The platinum room, Known as “ The Platinum Cabinet” features hard wood paneling encrusted with platinum, gold and bronze and is exceptional for its luxury being considered as probably the most important example of the pure empire style in Europe.

In the early 1900s Louis Cartier became the first jeweler to successfully create platinum jewelry and to enhance the beauty of diamonds. The demands for his creations became huge and his fame as a jeweller continues to the present day.

In 1924 Hans Merensky, a German Geologist, discovered the worlds’ largest deposit of platinum near Johannesburg. At the same time commercial uses for the metal other than jewelry were developing and at the outbreak of the second world war in 1939 platinum was declared a strategic metal in the USA. The use of platinum in making jewelry was forbidden as its use in the manufacture of armaments became increasingly important. When restrictions were lifted after the war the use of platinum in jewelry quickly regained its popularity and at the present day the metal has become the jewelry of choice amongst the worlds celebrities and is a ‘must have’ wedding accessory.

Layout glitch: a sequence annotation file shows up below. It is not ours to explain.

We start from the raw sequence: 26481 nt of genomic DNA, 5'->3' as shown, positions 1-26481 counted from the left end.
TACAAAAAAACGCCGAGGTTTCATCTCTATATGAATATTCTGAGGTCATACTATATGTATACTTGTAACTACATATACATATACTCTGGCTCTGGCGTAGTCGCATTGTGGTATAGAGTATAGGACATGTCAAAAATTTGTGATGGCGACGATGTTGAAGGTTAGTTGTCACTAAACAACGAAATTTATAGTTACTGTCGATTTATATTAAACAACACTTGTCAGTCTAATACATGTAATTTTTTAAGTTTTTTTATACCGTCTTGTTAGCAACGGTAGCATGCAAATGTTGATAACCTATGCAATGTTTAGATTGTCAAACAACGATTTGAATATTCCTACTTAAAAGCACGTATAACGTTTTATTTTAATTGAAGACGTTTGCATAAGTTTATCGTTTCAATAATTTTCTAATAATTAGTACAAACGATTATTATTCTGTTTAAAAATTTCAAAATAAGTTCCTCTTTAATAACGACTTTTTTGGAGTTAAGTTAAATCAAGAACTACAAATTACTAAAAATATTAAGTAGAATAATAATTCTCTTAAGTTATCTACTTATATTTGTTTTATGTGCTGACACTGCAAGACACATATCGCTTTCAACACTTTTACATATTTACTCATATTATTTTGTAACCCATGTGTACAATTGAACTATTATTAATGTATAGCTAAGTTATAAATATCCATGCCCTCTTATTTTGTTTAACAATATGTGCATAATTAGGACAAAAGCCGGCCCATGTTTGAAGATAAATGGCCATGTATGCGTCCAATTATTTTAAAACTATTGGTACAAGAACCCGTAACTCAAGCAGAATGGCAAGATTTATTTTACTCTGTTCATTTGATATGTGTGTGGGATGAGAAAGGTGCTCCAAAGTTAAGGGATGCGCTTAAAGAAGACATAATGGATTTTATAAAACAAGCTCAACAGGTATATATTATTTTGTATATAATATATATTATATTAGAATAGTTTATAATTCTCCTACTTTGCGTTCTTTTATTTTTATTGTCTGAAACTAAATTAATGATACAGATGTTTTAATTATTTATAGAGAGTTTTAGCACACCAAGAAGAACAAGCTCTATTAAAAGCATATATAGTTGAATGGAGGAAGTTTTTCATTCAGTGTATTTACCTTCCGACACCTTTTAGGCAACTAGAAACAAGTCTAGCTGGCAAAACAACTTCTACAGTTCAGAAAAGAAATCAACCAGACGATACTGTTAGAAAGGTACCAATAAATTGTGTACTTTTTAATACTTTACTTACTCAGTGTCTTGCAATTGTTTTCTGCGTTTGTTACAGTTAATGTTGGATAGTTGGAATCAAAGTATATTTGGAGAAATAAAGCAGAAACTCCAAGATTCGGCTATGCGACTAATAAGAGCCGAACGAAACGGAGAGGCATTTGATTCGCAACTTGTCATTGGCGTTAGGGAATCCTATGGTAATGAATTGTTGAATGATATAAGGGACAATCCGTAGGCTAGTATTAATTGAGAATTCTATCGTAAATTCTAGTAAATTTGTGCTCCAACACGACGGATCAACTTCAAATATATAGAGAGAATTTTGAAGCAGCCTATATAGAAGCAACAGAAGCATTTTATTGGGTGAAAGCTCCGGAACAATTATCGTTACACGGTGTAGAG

At the same time more and more industrial and medical uses for the metal are being found and it is worth considering that the occurrence of platinum in our world is thought to be thirty times rarer than gold and is found in very few places.

Today the principal and best known industrial use for the metal is in the auto industry as a catalyst in the manufacture of exhaust systems. It is true to say that the  most influential price mover of platinum is the health of the auto industry. In these inflationary times and despite its greater rarity and value compared to gold it has yet to achieve the same status as gold as a store of value, hedge against inflation and preserver of capital.

The amount of platinum produced worldwide is about 160 tons annually whereas annual production of gold is some 1500 tons.

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Category: Platinum Group Metals